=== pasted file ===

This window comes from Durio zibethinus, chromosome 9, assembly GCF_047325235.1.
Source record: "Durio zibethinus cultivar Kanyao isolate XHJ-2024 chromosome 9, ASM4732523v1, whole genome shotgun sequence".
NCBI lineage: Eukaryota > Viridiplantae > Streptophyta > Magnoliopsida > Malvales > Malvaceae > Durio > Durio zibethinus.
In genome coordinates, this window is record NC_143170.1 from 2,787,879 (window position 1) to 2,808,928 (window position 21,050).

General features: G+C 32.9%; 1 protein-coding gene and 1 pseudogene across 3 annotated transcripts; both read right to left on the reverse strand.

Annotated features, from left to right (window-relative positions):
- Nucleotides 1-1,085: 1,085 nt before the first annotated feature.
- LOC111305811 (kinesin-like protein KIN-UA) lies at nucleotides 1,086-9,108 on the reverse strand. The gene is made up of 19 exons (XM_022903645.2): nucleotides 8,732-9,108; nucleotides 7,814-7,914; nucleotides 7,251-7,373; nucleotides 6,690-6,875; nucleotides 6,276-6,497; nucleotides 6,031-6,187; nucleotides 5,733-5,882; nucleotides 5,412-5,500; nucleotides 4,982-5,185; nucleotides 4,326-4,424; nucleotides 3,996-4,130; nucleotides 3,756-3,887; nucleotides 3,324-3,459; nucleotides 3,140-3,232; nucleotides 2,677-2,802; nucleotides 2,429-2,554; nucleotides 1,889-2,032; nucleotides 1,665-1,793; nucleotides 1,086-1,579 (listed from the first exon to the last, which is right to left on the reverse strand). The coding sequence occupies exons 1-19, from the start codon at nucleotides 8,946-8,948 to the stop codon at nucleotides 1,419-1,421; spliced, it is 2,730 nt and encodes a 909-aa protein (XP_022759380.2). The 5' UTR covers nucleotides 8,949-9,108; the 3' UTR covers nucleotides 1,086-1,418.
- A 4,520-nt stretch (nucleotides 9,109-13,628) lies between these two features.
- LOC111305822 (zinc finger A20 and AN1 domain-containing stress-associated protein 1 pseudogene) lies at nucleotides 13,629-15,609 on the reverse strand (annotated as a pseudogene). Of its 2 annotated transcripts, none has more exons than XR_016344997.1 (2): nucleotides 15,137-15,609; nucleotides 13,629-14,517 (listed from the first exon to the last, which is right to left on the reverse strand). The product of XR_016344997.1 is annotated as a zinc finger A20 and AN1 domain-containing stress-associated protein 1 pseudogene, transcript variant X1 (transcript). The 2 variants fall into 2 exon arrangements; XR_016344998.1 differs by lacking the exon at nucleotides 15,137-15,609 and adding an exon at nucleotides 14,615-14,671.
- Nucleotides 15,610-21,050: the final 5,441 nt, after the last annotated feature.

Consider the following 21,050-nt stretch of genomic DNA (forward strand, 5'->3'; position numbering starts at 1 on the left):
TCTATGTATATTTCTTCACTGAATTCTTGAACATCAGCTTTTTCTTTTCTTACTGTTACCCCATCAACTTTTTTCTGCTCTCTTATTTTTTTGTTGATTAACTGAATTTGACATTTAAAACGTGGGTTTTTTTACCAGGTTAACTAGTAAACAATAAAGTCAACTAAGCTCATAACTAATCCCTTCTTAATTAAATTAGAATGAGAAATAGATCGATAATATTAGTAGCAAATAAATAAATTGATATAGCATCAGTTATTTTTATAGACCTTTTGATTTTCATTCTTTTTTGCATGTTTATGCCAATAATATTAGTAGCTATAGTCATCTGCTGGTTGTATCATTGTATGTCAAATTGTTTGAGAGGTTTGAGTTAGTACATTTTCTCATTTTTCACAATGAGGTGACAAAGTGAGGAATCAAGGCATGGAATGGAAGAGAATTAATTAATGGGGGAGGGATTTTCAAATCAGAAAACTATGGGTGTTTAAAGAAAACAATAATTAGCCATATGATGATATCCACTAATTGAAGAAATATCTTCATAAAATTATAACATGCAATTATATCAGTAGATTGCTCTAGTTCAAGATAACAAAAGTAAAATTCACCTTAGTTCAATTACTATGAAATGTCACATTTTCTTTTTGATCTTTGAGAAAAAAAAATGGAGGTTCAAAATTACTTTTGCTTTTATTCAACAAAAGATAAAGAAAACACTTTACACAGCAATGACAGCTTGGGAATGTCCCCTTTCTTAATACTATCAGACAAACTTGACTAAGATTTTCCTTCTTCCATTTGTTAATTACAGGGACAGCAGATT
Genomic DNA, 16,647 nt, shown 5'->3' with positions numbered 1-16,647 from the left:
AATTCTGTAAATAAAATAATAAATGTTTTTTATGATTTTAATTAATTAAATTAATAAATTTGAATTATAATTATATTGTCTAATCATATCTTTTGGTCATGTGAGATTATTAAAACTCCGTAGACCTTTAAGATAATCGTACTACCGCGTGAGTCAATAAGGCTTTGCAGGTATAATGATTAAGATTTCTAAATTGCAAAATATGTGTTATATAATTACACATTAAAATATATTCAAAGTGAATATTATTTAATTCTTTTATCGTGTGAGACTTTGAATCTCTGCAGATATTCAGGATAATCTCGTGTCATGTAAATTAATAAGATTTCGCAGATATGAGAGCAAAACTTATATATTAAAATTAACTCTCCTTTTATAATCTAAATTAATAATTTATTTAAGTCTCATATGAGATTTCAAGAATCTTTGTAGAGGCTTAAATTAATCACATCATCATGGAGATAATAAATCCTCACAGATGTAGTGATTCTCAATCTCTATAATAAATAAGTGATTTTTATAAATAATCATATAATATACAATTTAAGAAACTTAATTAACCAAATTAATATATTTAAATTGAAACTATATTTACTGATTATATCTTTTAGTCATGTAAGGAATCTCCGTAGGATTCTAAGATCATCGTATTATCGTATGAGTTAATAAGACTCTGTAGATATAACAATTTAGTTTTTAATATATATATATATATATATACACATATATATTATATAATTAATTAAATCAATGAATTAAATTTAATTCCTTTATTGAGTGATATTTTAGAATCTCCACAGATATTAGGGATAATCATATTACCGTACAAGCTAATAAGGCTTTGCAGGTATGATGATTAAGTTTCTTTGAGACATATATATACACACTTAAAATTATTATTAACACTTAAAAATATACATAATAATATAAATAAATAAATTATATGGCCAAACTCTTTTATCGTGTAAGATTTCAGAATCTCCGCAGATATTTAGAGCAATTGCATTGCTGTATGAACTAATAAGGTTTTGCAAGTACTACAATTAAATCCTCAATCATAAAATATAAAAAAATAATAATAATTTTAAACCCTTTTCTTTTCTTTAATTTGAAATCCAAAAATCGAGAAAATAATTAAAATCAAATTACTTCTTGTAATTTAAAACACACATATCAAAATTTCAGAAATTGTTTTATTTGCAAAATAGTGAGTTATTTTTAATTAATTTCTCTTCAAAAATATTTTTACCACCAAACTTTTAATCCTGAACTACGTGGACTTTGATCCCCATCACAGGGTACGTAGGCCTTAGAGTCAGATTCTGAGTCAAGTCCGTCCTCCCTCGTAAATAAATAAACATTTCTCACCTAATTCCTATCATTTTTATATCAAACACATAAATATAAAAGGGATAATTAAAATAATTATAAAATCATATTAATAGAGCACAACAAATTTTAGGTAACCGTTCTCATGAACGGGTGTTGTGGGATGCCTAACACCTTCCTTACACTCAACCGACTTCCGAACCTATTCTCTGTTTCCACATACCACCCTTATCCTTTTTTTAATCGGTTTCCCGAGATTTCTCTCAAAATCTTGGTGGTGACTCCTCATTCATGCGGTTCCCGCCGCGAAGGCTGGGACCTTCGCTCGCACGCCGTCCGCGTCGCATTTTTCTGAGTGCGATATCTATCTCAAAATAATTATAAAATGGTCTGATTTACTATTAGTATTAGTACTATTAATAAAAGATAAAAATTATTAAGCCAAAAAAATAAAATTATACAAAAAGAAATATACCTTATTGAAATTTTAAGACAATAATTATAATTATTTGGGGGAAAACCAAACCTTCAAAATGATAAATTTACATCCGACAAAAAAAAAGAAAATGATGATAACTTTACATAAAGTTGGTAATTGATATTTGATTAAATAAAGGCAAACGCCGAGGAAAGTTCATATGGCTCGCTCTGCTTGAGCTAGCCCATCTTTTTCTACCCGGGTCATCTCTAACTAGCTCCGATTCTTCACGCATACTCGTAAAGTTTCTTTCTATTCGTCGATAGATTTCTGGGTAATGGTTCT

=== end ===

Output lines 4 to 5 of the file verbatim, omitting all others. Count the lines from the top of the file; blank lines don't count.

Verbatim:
In genome coordinates, this window is record NC_143170.1 from 2,787,879 (window position 1) to 2,808,928 (window position 21,050).

General features: G+C 32.9%; 1 protein-coding gene and 1 pseudogene across 3 annotated transcripts; both read right to left on the reverse strand.